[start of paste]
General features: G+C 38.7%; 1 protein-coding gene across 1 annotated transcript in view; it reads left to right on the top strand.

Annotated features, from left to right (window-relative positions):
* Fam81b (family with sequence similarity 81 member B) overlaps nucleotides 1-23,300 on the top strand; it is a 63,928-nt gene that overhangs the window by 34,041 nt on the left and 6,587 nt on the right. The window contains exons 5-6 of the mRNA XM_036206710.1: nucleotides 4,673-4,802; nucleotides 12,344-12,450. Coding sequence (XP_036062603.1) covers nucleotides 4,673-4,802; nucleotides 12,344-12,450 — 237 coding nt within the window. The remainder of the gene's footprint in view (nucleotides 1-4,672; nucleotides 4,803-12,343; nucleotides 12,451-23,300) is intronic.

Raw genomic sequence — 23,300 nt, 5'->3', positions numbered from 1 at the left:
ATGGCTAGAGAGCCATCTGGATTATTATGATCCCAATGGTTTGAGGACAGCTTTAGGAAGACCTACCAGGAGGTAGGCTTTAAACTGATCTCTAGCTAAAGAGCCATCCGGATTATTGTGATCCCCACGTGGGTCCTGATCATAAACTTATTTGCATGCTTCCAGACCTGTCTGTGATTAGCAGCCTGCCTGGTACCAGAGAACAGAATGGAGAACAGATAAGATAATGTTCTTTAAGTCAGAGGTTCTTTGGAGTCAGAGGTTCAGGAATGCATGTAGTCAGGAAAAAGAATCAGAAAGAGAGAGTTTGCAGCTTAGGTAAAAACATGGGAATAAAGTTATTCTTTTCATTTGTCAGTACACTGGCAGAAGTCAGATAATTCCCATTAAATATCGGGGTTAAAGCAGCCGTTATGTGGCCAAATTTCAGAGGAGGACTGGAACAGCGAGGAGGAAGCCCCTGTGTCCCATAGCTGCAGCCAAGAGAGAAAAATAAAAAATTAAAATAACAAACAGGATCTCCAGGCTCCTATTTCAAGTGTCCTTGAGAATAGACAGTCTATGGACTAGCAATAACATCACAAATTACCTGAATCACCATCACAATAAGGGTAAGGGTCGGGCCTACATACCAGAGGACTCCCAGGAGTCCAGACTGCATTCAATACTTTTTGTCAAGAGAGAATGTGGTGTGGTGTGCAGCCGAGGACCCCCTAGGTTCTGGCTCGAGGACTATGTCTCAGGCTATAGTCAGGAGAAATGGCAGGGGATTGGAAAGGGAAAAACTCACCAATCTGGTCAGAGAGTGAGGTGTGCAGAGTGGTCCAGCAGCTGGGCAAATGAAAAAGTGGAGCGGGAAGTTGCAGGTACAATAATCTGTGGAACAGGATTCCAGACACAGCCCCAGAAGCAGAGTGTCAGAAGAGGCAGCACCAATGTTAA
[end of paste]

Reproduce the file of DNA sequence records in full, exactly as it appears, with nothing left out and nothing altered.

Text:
General features: G+C 38.7%; 1 protein-coding gene across 1 annotated transcript in view; it reads left to right on the top strand.

Annotated features, from left to right (window-relative positions):
* Fam81b (family with sequence similarity 81 member B) overlaps nucleotides 1-23,300 on the top strand; it is a 63,928-nt gene that overhangs the window by 34,041 nt on the left and 6,587 nt on the right. The window contains exons 5-6 of the mRNA XM_036206710.1: nucleotides 4,673-4,802; nucleotides 12,344-12,450. Coding sequence (XP_036062603.1) covers nucleotides 4,673-4,802; nucleotides 12,344-12,450 — 237 coding nt within the window. The remainder of the gene's footprint in view (nucleotides 1-4,672; nucleotides 4,803-12,343; nucleotides 12,451-23,300) is intronic.

Raw genomic sequence — 23,300 nt, 5'->3', positions numbered from 1 at the left:
ATGGCTAGAGAGCCATCTGGATTATTATGATCCCAATGGTTTGAGGACAGCTTTAGGAAGACCTACCAGGAGGTAGGCTTTAAACTGATCTCTAGCTAAAGAGCCATCCGGATTATTGTGATCCCCACGTGGGTCCTGATCATAAACTTATTTGCATGCTTCCAGACCTGTCTGTGATTAGCAGCCTGCCTGGTACCAGAGAACAGAATGGAGAACAGATAAGATAATGTTCTTTAAGTCAGAGGTTCTTTGGAGTCAGAGGTTCAGGAATGCATGTAGTCAGGAAAAAGAATCAGAAAGAGAGAGTTTGCAGCTTAGGTAAAAACATGGGAATAAAGTTATTCTTTTCATTTGTCAGTACACTGGCAGAAGTCAGATAATTCCCATTAAATATCGGGGTTAAAGCAGCCGTTATGTGGCCAAATTTCAGAGGAGGACTGGAACAGCGAGGAGGAAGCCCCTGTGTCCCATAGCTGCAGCCAAGAGAGAAAAATAAAAAATTAAAATAACAAACAGGATCTCCAGGCTCCTATTTCAAGTGTCCTTGAGAATAGACAGTCTATGGACTAGCAATAACATCACAAATTACCTGAATCACCATCACAATAAGGGTAAGGGTCGGGCCTACATACCAGAGGACTCCCAGGAGTCCAGACTGCATTCAATACTTTTTGTCAAGAGAGAATGTGGTGTGGTGTGCAGCCGAGGACCCCCTAGGTTCTGGCTCGAGGACTATGTCTCAGGCTATAGTCAGGAGAAATGGCAGGGGATTGGAAAGGGAAAAACTCACCAATCTGGTCAGAGAGTGAGGTGTGCAGAGTGGTCCAGCAGCTGGGCAAATGAAAAAGTGGAGCGGGAAGTTGCAGGTACAATAATCTGTGGAACAGGATTCCAGACACAGCCCCAGAAGCAGAGTGTCAGAAGAGGCAGCACCAATGTTAA